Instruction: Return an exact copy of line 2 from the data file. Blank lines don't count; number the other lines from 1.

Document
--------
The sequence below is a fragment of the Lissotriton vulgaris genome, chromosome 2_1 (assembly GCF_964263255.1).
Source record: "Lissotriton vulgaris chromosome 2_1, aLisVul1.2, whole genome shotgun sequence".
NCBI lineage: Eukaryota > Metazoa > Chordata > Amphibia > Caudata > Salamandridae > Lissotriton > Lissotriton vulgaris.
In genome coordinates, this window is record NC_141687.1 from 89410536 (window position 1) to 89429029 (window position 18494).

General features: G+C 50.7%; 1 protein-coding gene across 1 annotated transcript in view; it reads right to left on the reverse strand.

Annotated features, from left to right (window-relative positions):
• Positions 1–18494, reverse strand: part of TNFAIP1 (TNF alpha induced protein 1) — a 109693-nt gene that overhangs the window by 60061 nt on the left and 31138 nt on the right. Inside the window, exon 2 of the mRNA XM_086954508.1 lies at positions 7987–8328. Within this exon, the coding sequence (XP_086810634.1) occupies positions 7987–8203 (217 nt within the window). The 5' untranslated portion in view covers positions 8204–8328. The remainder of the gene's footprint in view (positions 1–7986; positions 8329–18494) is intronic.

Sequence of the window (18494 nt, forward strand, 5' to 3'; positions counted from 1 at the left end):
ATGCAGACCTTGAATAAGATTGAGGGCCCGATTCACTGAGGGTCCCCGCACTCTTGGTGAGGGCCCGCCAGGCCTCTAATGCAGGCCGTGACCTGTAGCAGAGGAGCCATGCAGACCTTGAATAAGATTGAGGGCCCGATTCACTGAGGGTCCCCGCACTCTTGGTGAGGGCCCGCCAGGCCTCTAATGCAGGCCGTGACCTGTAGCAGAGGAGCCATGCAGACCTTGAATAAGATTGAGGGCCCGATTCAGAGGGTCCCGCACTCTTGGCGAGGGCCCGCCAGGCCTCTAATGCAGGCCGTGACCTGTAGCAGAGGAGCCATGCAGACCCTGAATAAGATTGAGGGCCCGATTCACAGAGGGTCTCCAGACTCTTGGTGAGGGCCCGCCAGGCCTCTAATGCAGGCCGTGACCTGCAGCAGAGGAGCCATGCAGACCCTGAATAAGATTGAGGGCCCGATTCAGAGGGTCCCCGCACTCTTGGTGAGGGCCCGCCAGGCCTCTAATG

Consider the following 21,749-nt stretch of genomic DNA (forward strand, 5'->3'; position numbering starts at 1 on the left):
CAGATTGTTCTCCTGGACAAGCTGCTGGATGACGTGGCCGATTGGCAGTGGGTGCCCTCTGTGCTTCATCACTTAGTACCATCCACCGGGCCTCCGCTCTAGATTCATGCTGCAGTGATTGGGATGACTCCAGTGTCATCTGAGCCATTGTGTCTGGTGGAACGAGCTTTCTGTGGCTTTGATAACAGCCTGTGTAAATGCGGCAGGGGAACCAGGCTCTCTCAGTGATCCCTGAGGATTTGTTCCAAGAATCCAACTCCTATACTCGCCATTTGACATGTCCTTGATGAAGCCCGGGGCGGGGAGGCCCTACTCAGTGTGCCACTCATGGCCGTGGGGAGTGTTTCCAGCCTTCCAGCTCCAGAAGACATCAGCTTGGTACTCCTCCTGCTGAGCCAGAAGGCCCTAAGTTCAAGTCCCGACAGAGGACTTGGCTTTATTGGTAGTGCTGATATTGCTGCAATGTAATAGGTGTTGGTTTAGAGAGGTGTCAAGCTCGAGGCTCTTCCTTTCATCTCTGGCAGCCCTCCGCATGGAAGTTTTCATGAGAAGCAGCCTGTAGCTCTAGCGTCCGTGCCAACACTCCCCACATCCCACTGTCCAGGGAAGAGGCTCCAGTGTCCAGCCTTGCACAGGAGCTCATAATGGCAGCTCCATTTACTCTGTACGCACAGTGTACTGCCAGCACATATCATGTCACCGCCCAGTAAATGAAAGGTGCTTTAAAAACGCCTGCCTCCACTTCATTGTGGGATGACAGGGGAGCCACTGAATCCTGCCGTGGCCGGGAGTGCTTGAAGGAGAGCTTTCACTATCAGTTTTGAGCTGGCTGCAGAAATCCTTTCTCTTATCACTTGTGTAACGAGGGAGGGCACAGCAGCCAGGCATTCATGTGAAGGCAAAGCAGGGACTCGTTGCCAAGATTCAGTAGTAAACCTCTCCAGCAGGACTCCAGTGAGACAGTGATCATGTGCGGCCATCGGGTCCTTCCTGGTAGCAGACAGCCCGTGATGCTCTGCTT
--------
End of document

Source record: "Lissotriton vulgaris chromosome 2_1, aLisVul1.2, whole genome shotgun sequence".